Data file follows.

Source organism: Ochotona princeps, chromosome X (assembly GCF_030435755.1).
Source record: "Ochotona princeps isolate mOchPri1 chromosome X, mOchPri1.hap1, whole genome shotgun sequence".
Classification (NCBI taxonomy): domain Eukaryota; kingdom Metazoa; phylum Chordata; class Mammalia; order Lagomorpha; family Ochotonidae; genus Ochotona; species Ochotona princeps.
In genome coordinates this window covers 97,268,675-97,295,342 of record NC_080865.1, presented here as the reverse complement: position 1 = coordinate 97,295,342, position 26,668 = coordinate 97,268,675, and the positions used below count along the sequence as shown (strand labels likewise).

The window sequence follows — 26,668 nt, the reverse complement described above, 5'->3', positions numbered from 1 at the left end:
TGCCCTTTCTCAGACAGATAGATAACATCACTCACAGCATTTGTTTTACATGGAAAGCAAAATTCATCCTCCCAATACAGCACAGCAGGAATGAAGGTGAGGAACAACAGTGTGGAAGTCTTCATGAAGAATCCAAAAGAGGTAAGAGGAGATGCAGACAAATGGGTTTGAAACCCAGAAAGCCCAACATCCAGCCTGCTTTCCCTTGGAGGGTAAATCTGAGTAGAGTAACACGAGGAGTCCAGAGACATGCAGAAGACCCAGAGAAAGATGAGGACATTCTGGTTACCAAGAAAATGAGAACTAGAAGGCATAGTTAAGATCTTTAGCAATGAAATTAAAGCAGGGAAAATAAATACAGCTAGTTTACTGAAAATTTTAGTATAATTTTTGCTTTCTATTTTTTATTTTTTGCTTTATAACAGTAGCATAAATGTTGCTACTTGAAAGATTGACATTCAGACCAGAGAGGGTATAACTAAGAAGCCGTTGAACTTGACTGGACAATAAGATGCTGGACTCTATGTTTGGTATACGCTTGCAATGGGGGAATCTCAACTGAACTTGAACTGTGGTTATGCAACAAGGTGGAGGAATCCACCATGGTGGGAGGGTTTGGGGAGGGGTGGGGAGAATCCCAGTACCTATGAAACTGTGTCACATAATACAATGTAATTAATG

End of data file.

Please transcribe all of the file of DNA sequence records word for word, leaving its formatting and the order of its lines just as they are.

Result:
Source organism: Ochotona princeps, chromosome X (assembly GCF_030435755.1).
Source record: "Ochotona princeps isolate mOchPri1 chromosome X, mOchPri1.hap1, whole genome shotgun sequence".
Classification (NCBI taxonomy): domain Eukaryota; kingdom Metazoa; phylum Chordata; class Mammalia; order Lagomorpha; family Ochotonidae; genus Ochotona; species Ochotona princeps.
In genome coordinates this window covers 97,268,675-97,295,342 of record NC_080865.1, presented here as the reverse complement: position 1 = coordinate 97,295,342, position 26,668 = coordinate 97,268,675, and the positions used below count along the sequence as shown (strand labels likewise).

The window sequence follows — 26,668 nt, the reverse complement described above, 5'->3', positions numbered from 1 at the left end:
TGCCCTTTCTCAGACAGATAGATAACATCACTCACAGCATTTGTTTTACATGGAAAGCAAAATTCATCCTCCCAATACAGCACAGCAGGAATGAAGGTGAGGAACAACAGTGTGGAAGTCTTCATGAAGAATCCAAAAGAGGTAAGAGGAGATGCAGACAAATGGGTTTGAAACCCAGAAAGCCCAACATCCAGCCTGCTTTCCCTTGGAGGGTAAATCTGAGTAGAGTAACACGAGGAGTCCAGAGACATGCAGAAGACCCAGAGAAAGATGAGGACATTCTGGTTACCAAGAAAATGAGAACTAGAAGGCATAGTTAAGATCTTTAGCAATGAAATTAAAGCAGGGAAAATAAATACAGCTAGTTTACTGAAAATTTTAGTATAATTTTTGCTTTCTATTTTTTATTTTTTGCTTTATAACAGTAGCATAAATGTTGCTACTTGAAAGATTGACATTCAGACCAGAGAGGGTATAACTAAGAAGCCGTTGAACTTGACTGGACAATAAGATGCTGGACTCTATGTTTGGTATACGCTTGCAATGGGGGAATCTCAACTGAACTTGAACTGTGGTTATGCAACAAGGTGGAGGAATCCACCATGGTGGGAGGGTTTGGGGAGGGGTGGGGAGAATCCCAGTACCTATGAAACTGTGTCACATAATACAATGTAATTAATG